It has twin force air natural gas furnaces with the same Honeywell humidifiers as the new house. The current house also has a humidity problem in that the air is too dry in the winter. However, the current house doesn't have as much hardwood and its the manufactured hardwood which doesn't seem to be nearly as sensitive to humidity. I have taken to over riding the furnace control and leaving it on "fan" most of the winter so that the humidifiers are running constantly.
It seems to me its a real problem to keep the humidity up in large homes around Calgary and I've heard this from may other people as well.
I think my first course of action is to increase the capabilities of the humidifiers.
This response is going to cross over to your other post regarding fresh air change. If two of those honeywell drum humidifier aren't keeping up, then the house is very leaky. I'd say in this case, your first step would be to have a blower-door test done on the home, and find the major leak points, and tighten up the envelope. Of course, if you get it too tight, you will then have to look into the fresh air exchange, but it will be well worth it in the end. Either way, it seems both questions being asked are pointing to the same first step.
Originally Posted by BigBear23
That is a very interesting idea. The new house is getting a Zwave automation upgrade, including the thermostats. It probably wouldn't be too hard to integrate control of the humidifiers into the system.
Originally Posted by CraziFuzzy
That is a very good point. Now that you say that, we sometimes find the house to be cold when the thermostat is set to a reasonable temperature and then find it too warm at the same temp a while later.
For starters, you may NOT want the humdifier running unless the heater is also running, simply because you end up getting 'cool' air blowing out the vents when this is happening (it is essentially an evaporative cooler).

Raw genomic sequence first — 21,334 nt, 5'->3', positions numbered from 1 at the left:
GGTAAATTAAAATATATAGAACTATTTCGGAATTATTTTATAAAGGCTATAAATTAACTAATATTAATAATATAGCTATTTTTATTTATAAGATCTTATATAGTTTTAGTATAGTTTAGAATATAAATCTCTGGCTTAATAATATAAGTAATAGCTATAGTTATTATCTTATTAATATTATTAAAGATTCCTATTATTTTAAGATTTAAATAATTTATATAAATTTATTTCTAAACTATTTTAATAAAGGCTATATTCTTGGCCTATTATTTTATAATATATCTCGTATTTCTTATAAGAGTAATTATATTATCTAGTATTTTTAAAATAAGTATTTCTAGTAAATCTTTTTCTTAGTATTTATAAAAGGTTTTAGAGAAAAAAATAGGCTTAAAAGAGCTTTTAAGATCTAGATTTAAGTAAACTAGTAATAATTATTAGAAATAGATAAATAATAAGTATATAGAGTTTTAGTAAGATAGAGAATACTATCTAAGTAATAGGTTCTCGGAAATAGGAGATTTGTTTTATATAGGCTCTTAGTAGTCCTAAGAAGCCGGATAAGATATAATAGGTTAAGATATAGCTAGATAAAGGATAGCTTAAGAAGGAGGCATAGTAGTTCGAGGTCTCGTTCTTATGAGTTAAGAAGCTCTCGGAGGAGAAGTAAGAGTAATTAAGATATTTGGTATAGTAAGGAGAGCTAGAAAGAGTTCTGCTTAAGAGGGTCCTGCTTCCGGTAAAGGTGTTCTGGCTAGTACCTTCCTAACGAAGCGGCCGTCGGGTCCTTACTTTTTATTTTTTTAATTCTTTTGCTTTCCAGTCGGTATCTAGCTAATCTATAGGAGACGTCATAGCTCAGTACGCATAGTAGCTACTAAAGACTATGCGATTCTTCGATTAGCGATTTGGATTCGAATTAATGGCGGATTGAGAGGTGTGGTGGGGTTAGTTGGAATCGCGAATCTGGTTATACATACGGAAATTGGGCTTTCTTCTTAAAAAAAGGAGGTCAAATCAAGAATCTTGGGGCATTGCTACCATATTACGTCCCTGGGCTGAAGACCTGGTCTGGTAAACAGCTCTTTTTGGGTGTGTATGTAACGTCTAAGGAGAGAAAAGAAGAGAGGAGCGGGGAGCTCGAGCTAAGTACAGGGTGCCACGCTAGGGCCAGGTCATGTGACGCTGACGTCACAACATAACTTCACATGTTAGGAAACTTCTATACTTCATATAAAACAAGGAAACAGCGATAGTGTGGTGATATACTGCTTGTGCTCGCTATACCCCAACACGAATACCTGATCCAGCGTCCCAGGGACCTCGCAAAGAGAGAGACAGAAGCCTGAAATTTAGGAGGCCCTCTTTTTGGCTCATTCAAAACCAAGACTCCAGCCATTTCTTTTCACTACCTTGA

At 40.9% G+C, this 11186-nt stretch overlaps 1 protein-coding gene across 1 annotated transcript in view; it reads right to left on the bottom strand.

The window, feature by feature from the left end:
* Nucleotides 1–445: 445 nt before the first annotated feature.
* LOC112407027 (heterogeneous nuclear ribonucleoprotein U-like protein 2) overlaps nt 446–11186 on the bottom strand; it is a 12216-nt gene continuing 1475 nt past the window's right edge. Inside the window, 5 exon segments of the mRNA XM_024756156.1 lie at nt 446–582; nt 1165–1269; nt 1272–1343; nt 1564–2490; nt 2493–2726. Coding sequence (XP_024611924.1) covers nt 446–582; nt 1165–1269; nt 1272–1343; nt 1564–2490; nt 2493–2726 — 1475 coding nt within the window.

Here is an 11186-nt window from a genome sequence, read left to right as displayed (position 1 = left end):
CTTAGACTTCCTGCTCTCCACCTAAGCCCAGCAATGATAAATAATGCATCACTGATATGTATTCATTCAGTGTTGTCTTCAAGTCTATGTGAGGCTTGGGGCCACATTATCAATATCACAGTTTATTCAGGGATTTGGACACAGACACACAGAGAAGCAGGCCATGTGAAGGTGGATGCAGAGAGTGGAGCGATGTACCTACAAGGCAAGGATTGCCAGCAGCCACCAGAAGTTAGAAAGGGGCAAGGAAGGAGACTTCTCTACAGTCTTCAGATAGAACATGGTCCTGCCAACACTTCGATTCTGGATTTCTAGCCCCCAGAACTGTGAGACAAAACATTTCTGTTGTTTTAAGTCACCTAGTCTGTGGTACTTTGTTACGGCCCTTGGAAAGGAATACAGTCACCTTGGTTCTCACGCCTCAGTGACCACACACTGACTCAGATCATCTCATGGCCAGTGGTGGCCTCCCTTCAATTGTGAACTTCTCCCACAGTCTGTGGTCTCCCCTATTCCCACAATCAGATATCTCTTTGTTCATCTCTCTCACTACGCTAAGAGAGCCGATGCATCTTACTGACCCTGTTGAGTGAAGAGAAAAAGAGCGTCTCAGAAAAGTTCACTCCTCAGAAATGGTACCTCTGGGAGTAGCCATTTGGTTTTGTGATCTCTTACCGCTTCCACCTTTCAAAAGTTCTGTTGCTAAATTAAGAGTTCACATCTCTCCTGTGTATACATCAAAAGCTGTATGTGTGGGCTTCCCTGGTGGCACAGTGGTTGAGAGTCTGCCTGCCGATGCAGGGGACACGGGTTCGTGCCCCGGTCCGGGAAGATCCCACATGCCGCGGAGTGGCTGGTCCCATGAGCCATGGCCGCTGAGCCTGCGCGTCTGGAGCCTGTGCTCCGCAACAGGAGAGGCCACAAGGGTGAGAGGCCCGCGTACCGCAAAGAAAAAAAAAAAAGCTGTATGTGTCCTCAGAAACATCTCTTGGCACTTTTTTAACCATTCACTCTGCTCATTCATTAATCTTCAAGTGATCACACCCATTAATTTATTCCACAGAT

How would the cooling effect change if steam was injected into the air flow rather than evaporated water ? The air would be moist and warm or at least not cold ?
This is an incredible forum. This is the first that I have ever heard of that type of controller. Can you recommend a brand or model ?
Really, the only good way to coordinate this is with a singular controller for both temp and humidity. Most that support this also support an outside temp sensor, to prevent dew formation on the windows.
How effective would it be compared to a steam unit in terms of getting the humidity up ?
Also, if you have the space around your air handlers, you might even get away with the cheaper AprilAire 600, as it does't have it's own fan, and just uses the main air handler's fan. I believe it is the same pad, so the same effectiveness as the 700.
I've talked to 2 HVAC sales people in Calgary and both told me they are installing steam humidifiers left and right as the solution to home humidity problems around here. But I don't know if they are trying to sell me something or if its what I really need. The biggest turn off to me about the steam units is their operating cost for electricity. 10+ amps at 240VAC for 2 units is no small load ! Basically 5KW or 50 cents an hour when they are running. Could get expensive pretty quickly.